In an innovative panel session at America’s Beauty Show March 13, four forward-thinking
salon owners will be partnered with consumer beauty editors from Allure, T.C.W. (Today’s
Chicago Woman), Marie Claire and Self to define and explore a different client segmentation,
during “Smart Thinking, Straight Talk: A Salon and Spa Owner Dialogue,” hosted by ABS
and P&G Salon Professional and powered by media partner SALON TODAY.


To get the owner participants warmed up for the panel, we invited them to participate in a
special version of “Perspectives.” This month, we asked each owner:


“As a leader, how do you help your team members
stretch their creative muscles, and how do you
translate the power of that creativity into new
sales for your business?”


Perspectives: Playgrounds for CreativityGinger Boyle

Owner, Planet Salon

Beverly Hills, CA


“Truthfully, the clients who just want a trim
or the same old cut are the ones who are
your bread and butter. We are lucky when
we get one or two clients a day who allow
us to stretch and try something new. At our
salon, we encourage our staff to share those
out-of-the-box experiences by showing us the
client’s finished look. And, at the end of each
day, we’ll ask each staff member to share what
was the best look they did that day.


“In the salon, we have education every
Tuesday for everyone no matter how long
they’ve done hair. We bring in a model and go
over a technique. We really go back to basics
and work on getting everyone’s quality up.
When you’re focused on improving quality,
you can enjoy a cut, even if it’s a trim. We
also encourage outside education, and I’ll split
costs 50/50 on classes we approve. People do
have a tendency to get complacent, so you do
have to kick them out and encourage them to
seek education elsewhere. In addition, at the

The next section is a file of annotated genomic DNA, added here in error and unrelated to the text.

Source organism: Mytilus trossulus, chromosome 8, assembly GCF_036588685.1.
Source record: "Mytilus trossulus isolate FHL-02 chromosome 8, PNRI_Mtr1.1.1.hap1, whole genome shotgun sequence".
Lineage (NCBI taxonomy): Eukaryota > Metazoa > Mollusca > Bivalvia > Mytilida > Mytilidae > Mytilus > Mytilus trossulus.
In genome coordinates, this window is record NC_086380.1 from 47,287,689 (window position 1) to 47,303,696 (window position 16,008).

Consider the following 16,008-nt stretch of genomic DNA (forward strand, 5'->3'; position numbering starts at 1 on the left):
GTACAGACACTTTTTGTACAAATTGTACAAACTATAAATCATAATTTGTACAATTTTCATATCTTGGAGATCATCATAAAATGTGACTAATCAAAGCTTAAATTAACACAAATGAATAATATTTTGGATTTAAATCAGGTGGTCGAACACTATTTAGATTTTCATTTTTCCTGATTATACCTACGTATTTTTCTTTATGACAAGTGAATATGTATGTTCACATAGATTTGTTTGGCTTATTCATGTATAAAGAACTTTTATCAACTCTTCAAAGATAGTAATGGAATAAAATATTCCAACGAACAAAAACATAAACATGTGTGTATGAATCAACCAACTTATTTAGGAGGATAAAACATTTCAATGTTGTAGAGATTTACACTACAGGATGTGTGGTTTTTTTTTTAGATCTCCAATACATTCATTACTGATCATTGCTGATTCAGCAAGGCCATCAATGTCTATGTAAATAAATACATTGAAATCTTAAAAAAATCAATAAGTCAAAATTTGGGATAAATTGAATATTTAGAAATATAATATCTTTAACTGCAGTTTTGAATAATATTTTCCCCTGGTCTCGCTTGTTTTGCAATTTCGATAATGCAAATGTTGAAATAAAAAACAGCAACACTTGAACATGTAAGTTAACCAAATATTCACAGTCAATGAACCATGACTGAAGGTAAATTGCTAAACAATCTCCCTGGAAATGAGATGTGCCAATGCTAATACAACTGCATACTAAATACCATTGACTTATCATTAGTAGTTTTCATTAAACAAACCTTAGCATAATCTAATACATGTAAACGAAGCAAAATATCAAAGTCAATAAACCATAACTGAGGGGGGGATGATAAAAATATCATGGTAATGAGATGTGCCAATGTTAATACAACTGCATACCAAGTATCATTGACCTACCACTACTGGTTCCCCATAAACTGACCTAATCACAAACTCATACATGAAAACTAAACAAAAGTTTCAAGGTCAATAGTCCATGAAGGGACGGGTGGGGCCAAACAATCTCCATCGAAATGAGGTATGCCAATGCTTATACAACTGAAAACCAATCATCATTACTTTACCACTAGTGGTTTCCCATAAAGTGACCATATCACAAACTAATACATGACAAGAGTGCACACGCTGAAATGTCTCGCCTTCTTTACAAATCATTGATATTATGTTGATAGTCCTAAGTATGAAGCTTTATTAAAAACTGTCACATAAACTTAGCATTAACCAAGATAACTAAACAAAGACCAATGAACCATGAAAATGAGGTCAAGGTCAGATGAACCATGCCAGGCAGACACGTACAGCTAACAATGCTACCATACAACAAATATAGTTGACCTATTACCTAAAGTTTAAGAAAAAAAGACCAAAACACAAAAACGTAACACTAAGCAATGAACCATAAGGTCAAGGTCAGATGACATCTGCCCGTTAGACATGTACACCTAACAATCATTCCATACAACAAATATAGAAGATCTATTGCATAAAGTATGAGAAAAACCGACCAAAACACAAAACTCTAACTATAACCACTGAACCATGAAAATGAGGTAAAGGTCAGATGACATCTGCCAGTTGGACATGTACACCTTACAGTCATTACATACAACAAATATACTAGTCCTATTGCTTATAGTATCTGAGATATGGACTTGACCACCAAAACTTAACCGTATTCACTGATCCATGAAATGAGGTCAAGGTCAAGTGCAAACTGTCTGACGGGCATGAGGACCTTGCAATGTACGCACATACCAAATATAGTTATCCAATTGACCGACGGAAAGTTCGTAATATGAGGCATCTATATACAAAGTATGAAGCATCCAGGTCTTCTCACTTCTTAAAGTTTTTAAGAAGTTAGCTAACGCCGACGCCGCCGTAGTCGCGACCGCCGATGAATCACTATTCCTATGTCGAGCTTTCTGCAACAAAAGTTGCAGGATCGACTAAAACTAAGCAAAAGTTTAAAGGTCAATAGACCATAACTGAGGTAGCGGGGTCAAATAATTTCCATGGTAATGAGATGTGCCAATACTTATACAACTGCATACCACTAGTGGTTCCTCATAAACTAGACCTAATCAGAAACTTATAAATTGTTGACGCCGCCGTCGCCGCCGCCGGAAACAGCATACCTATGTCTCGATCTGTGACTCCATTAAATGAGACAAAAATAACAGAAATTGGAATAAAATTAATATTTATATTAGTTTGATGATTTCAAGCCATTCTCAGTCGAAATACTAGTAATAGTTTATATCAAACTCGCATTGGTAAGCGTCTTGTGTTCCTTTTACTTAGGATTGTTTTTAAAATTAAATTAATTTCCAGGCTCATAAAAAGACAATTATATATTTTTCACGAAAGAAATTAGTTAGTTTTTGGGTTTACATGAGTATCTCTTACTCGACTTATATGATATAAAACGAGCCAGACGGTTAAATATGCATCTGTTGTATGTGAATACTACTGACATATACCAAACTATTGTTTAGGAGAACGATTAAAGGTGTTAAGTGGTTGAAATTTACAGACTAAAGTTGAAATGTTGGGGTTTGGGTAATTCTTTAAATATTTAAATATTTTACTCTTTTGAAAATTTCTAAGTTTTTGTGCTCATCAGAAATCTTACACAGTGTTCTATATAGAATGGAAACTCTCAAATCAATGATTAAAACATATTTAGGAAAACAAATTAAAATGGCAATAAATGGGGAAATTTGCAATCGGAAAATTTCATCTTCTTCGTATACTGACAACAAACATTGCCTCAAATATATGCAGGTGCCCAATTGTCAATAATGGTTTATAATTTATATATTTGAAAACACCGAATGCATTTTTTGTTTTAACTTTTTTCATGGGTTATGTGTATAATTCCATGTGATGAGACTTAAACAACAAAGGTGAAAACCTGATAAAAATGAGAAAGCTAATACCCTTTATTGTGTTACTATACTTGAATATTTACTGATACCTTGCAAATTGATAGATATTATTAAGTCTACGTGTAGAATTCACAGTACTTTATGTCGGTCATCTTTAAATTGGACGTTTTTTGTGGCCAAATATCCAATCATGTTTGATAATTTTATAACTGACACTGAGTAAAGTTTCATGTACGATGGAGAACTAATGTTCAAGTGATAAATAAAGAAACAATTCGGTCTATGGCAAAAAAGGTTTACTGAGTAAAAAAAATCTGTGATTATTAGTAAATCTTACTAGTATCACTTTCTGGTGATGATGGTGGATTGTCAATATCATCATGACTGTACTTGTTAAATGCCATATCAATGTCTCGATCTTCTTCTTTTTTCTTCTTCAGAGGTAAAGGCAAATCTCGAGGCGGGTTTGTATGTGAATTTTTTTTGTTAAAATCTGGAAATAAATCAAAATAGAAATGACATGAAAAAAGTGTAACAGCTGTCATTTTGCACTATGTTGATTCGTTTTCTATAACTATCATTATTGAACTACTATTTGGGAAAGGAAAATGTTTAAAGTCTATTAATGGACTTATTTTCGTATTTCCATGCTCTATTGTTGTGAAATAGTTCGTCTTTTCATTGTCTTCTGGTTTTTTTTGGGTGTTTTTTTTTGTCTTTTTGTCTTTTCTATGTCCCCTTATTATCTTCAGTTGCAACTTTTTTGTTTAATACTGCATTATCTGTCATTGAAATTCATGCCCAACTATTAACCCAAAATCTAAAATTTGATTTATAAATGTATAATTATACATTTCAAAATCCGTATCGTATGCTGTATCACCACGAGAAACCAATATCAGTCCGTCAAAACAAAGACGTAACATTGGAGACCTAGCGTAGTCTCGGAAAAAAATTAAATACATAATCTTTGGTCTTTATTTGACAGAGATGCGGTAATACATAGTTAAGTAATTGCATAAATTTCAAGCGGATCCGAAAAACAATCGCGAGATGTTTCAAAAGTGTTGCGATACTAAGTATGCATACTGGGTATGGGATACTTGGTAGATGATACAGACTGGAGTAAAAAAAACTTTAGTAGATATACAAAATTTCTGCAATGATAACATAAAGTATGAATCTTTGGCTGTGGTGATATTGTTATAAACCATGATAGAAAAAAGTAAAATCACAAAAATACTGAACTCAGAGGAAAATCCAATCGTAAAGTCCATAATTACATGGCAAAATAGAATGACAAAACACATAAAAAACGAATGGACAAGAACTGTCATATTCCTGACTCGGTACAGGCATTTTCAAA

beginning of the year, any staff member who
grew 15 percent over the last year gets to take
a class of their choice at the Wella Studio.


We also help our staff members prepare
and enter the photo competitions, such as
Wella Trend Vision. Sometimes they are intimidated
by the work it takes to create these
looks, but it can be so important to developing
creativity.


“For us, the most important venue for
stretching the creative muscles, both personally
and for my staff, is participating in
L.A.’s Fashion Week. Twice a year, we’ll take
a team to work with the designers. Designers
in L.A. are far more laid back than in New
York, but even if we’re doing simple chignons
or ponytails, there’s an art to doing it for the
runway. When a staff member gets on one of
these teams, I’ve found it amazing to see how
their confidence grows. Then their ability to
offer clients ‘more’ also goes up. I’ve found
that a lack of enthusiasm in the salon often
stems from a lack of confidence.


L.A. Fashion Week is so important to our
business that I’ve become a sponsor. Last time,
we gave out coupons for a complimentary
blow dry, this time I’m offering a coupon for
20 percent off. I track these and have found
we get between 10-15 new clients from these
each month, so participation is not only good
for our stylists, it’s good for business.”


Perspectives: Playgrounds for CreativityMarcy Cona

Owner, M.C. Hair Consultants

Cuyahoga Falls, OH


“Creativity surrounds everything we do every
day. It’s continuous; it does not stop, or turn off
and on. It must be the center of all our actions
and vision for our companies. Whether we are
setting goals or creating new services, we must
start with what inspires each of us then translate
that through our work, our leadership and
our teams. If done right, it can be infectious.


“No one is exempt from being creative. It
takes every role, every team member, to be
part of creating a daily culture that infuses
creativity in all our work. Expanding the creativity
for our team requires each of us to view
our work through a different lens, willing to
identify individual and team weaknesses and
understand the business opportunity while
forming a collective outcome. Over the years,
I had the opportunity to work with all types of
creative people. Interestingly, the individuals
who can translate their creative work to others
visually, verbally, and emotionally with a
sense of connectivity are the ones who really
make a difference.


“In our salon, we start fostering creativity
with quarterly staff gatherings for the entire
team. This creates inspiration for the team—
inspiration that is grounded in our goals and
connected to our vision—for the next three
months. Our focus is our company, our community